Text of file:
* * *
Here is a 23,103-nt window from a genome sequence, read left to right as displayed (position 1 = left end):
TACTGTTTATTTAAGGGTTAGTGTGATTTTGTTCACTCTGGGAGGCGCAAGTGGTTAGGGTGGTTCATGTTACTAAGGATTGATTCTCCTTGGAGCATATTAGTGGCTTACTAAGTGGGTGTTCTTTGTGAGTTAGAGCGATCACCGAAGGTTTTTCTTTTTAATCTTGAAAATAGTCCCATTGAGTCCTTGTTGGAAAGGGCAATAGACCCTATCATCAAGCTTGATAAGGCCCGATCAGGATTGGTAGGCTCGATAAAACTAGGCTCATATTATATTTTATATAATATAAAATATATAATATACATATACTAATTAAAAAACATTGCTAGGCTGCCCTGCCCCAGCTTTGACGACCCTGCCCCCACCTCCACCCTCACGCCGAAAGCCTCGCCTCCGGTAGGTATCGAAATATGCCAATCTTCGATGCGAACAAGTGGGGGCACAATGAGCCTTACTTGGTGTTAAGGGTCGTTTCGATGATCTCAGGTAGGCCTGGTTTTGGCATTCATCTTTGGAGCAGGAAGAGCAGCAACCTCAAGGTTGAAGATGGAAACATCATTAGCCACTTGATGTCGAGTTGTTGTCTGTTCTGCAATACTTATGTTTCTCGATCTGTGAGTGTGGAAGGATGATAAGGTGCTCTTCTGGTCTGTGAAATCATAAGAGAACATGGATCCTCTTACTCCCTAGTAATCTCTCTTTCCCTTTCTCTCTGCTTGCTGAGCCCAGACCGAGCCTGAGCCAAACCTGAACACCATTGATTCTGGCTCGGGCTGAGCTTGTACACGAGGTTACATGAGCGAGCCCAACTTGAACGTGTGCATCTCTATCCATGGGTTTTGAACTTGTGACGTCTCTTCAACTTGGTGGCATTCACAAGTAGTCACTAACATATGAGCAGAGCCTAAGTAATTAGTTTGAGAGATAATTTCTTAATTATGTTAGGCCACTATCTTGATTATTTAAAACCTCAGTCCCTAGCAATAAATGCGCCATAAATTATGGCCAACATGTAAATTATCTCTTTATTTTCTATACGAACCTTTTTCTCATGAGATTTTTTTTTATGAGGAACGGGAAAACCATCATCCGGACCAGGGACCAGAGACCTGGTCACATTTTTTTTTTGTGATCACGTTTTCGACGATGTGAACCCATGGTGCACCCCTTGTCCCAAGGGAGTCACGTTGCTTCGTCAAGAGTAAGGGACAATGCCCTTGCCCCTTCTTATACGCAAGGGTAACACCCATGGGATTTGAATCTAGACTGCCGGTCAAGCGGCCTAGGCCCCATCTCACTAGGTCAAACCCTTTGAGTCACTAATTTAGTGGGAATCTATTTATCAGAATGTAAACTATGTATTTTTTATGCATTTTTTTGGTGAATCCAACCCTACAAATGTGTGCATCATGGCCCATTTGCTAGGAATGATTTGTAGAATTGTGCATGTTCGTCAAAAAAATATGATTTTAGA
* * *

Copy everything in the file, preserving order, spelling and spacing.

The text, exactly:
Here is a 23,103-nt window from a genome sequence, read left to right as displayed (position 1 = left end):
TACTGTTTATTTAAGGGTTAGTGTGATTTTGTTCACTCTGGGAGGCGCAAGTGGTTAGGGTGGTTCATGTTACTAAGGATTGATTCTCCTTGGAGCATATTAGTGGCTTACTAAGTGGGTGTTCTTTGTGAGTTAGAGCGATCACCGAAGGTTTTTCTTTTTAATCTTGAAAATAGTCCCATTGAGTCCTTGTTGGAAAGGGCAATAGACCCTATCATCAAGCTTGATAAGGCCCGATCAGGATTGGTAGGCTCGATAAAACTAGGCTCATATTATATTTTATATAATATAAAATATATAATATACATATACTAATTAAAAAACATTGCTAGGCTGCCCTGCCCCAGCTTTGACGACCCTGCCCCCACCTCCACCCTCACGCCGAAAGCCTCGCCTCCGGTAGGTATCGAAATATGCCAATCTTCGATGCGAACAAGTGGGGGCACAATGAGCCTTACTTGGTGTTAAGGGTCGTTTCGATGATCTCAGGTAGGCCTGGTTTTGGCATTCATCTTTGGAGCAGGAAGAGCAGCAACCTCAAGGTTGAAGATGGAAACATCATTAGCCACTTGATGTCGAGTTGTTGTCTGTTCTGCAATACTTATGTTTCTCGATCTGTGAGTGTGGAAGGATGATAAGGTGCTCTTCTGGTCTGTGAAATCATAAGAGAACATGGATCCTCTTACTCCCTAGTAATCTCTCTTTCCCTTTCTCTCTGCTTGCTGAGCCCAGACCGAGCCTGAGCCAAACCTGAACACCATTGATTCTGGCTCGGGCTGAGCTTGTACACGAGGTTACATGAGCGAGCCCAACTTGAACGTGTGCATCTCTATCCATGGGTTTTGAACTTGTGACGTCTCTTCAACTTGGTGGCATTCACAAGTAGTCACTAACATATGAGCAGAGCCTAAGTAATTAGTTTGAGAGATAATTTCTTAATTATGTTAGGCCACTATCTTGATTATTTAAAACCTCAGTCCCTAGCAATAAATGCGCCATAAATTATGGCCAACATGTAAATTATCTCTTTATTTTCTATACGAACCTTTTTCTCATGAGATTTTTTTTTATGAGGAACGGGAAAACCATCATCCGGACCAGGGACCAGAGACCTGGTCACATTTTTTTTTTGTGATCACGTTTTCGACGATGTGAACCCATGGTGCACCCCTTGTCCCAAGGGAGTCACGTTGCTTCGTCAAGAGTAAGGGACAATGCCCTTGCCCCTTCTTATACGCAAGGGTAACACCCATGGGATTTGAATCTAGACTGCCGGTCAAGCGGCCTAGGCCCCATCTCACTAGGTCAAACCCTTTGAGTCACTAATTTAGTGGGAATCTATTTATCAGAATGTAAACTATGTATTTTTTATGCATTTTTTTGGTGAATCCAACCCTACAAATGTGTGCATCATGGCCCATTTGCTAGGAATGATTTGTAGAATTGTGCATGTTCGTCAAAAAAATATGATTTTAGA